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Fascinating times in Jersey Add to ...

New Jersey intrigues me this season and not just because they have salary-cap issues to end all salary-cap issues - and the rest of the league is said to be watching gleefully to see how general manager Lou Lamoriello extricates himself from this one. Remember, the Devils had salary-cap issues to end all salary-cap issues coming out of the lockout too, and eventually Lamoriello found a way of pawning off Vladimir Malakhov to the San Jose Sharks, even at the cost of a first-round draft choice. If he could navigate out of that corner, he'll be able to steer around the Ilya Kovalchuk mess as well, and I'm going to predict now that it will not be at the cost of a core player either, a Jamie Langenbrunner or a Travis Zajac, someone in that category.

No, what fascinates me about the Devils is that as good as Pittsburgh is, or Washington, they may have the best top-six forwards in the NHL right now - provided you believe Jason Arnott and Patrick Elias are still capable of playing at a high level, a decade after they were primary forces in the Devils' 2000 Stanley Cup run. All that really needs to happen is that they stay healthy. On a points-per-game basis, Elias had 48 in 58 games; and when Arnott was in the Nashville Predators' line-up, he was similarly productive.

With those two, Langenbrunner - captain of the U.S. Olympic team, plus Zajac, Kovalchuk and Zach Parise, the Devils boast a formidable offensive collection of talent - and that doesn't even include David Clarkson, is one of those useful third-line guys with a nice blend of skill and belligerence (to channel the Leafs' Brian Burke, one of Lamoriello's proteges at Providence).

Lots of people thought Parise might have been miffed by the Devils' off-season moves, on the grounds that there'll be no money left to sign him next year when he becomes an unrestricted free agent. I don't see it that way. Great players like to play with other great players; and if Kovalchuk happens to be a difference-maker for the Devils this year, that will only enhance Parise's value on the open market.

Not every player is looking for 15-year terms anyway; and even if the looming presence of collective bargaining negotiations chills the free-agent market next summer, a player of Parise's stature - potential top-10 scorer, smart and skilled, U.S.-born - always gets his money. It was something we talked about last week in New York - that even up here north of the 49th parallel, the Devils were and are in the headlines on a regular basis. We had a pretty good laugh at the seeming absurdity of that - that the once dull and plodding Devils are now one of the NHL's more attractive gate attractions. Who knows? Maybe they'll even show up on NBC at some point this season and break into that Philadelphia/Detroit/Pittsburgh/Washington monopoly.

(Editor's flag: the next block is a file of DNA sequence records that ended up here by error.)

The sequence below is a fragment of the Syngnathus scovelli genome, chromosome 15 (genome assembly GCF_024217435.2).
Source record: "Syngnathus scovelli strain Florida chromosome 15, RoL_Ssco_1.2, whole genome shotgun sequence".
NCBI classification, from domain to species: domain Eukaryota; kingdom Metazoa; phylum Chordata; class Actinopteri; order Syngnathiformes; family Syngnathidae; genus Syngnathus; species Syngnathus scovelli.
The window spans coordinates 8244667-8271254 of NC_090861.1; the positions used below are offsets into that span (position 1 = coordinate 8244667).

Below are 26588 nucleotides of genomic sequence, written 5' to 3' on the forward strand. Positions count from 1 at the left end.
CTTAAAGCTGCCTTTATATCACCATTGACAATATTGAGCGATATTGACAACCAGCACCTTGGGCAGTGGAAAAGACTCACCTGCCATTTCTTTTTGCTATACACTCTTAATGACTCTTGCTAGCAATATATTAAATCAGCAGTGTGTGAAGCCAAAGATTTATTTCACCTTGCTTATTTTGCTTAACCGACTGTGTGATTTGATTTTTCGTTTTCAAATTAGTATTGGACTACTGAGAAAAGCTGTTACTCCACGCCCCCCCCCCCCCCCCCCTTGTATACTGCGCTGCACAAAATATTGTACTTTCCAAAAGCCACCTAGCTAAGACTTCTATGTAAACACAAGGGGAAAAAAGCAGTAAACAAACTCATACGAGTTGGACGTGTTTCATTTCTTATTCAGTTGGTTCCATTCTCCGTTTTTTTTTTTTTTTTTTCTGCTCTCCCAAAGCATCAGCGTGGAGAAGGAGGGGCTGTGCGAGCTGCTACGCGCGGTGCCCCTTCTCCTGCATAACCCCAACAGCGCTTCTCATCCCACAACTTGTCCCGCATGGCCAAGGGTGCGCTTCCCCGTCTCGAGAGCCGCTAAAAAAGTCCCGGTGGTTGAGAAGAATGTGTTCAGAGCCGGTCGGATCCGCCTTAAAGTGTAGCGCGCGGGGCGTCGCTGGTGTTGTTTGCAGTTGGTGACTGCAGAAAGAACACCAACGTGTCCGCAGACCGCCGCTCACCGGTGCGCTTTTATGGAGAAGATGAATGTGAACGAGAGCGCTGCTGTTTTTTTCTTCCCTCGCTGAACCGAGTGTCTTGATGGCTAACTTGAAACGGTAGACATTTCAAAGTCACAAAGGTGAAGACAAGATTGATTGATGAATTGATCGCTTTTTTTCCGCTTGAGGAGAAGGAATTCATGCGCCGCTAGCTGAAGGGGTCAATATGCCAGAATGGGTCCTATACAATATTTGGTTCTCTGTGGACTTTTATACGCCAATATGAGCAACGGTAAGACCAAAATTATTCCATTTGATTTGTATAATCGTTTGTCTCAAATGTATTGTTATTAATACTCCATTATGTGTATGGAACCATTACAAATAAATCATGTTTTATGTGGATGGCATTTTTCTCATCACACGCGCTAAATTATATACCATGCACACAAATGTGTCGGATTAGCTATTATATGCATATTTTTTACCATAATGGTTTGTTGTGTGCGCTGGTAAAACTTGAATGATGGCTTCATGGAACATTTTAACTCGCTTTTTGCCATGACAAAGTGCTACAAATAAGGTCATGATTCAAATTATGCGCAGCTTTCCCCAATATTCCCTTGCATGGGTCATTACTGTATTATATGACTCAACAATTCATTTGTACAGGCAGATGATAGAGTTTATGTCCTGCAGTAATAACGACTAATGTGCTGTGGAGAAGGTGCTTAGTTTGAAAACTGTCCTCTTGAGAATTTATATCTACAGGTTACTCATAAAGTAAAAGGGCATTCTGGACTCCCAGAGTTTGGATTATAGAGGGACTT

Parise made the point that the Devils are improved - not just because of Kovalchuk and his 50-goal potential, but because Anton Volchenkov and Henrik Tallinder solidify the defence. The only red flag he saw was that one and probably two players currently in the dressing room won't be around for the season opener; and nobody wants to see friends pushed out, especially when it isn't their playing abilities at issue. But no matter who goes and who survives, the Devils have a team capable of winning it all with what's left.

"We've got some good players," Parise told me, "but you know what? At the end of the day, we still got to play. We've had pretty good teams the last few years and we've underachieved. That's what it comes down to. There are so many good teams, you've got to play and you've got to play every night. It's not easy any more."

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